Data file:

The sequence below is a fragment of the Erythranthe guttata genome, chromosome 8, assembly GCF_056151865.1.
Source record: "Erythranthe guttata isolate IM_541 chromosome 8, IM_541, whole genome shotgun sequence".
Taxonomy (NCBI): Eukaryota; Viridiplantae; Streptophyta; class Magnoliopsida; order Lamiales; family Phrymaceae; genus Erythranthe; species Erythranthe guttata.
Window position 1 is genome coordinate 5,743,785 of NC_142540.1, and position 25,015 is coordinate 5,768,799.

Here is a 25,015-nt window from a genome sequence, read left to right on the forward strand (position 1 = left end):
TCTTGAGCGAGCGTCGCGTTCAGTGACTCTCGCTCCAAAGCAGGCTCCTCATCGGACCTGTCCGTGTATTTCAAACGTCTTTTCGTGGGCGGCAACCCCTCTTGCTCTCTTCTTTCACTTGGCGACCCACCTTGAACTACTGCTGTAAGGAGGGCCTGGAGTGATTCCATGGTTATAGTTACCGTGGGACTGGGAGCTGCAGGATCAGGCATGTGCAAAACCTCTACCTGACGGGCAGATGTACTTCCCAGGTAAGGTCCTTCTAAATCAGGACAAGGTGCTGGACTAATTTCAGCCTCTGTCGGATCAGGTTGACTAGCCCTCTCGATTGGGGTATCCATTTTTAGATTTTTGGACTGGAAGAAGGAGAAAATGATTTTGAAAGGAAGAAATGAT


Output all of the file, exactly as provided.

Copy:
The sequence below is a fragment of the Erythranthe guttata genome, chromosome 8, assembly GCF_056151865.1.
Source record: "Erythranthe guttata isolate IM_541 chromosome 8, IM_541, whole genome shotgun sequence".
Taxonomy (NCBI): Eukaryota; Viridiplantae; Streptophyta; class Magnoliopsida; order Lamiales; family Phrymaceae; genus Erythranthe; species Erythranthe guttata.
Window position 1 is genome coordinate 5,743,785 of NC_142540.1, and position 25,015 is coordinate 5,768,799.

Here is a 25,015-nt window from a genome sequence, read left to right on the forward strand (position 1 = left end):
TCTTGAGCGAGCGTCGCGTTCAGTGACTCTCGCTCCAAAGCAGGCTCCTCATCGGACCTGTCCGTGTATTTCAAACGTCTTTTCGTGGGCGGCAACCCCTCTTGCTCTCTTCTTTCACTTGGCGACCCACCTTGAACTACTGCTGTAAGGAGGGCCTGGAGTGATTCCATGGTTATAGTTACCGTGGGACTGGGAGCTGCAGGATCAGGCATGTGCAAAACCTCTACCTGACGGGCAGATGTACTTCCCAGGTAAGGTCCTTCTAAATCAGGACAAGGTGCTGGACTAATTTCAGCCTCTGTCGGATCAGGTTGACTAGCCCTCTCGATTGGGGTATCCATTTTTAGATTTTTGGACTGGAAGAAGGAGAAAATGATTTTGAAAGGAAGAAATGAT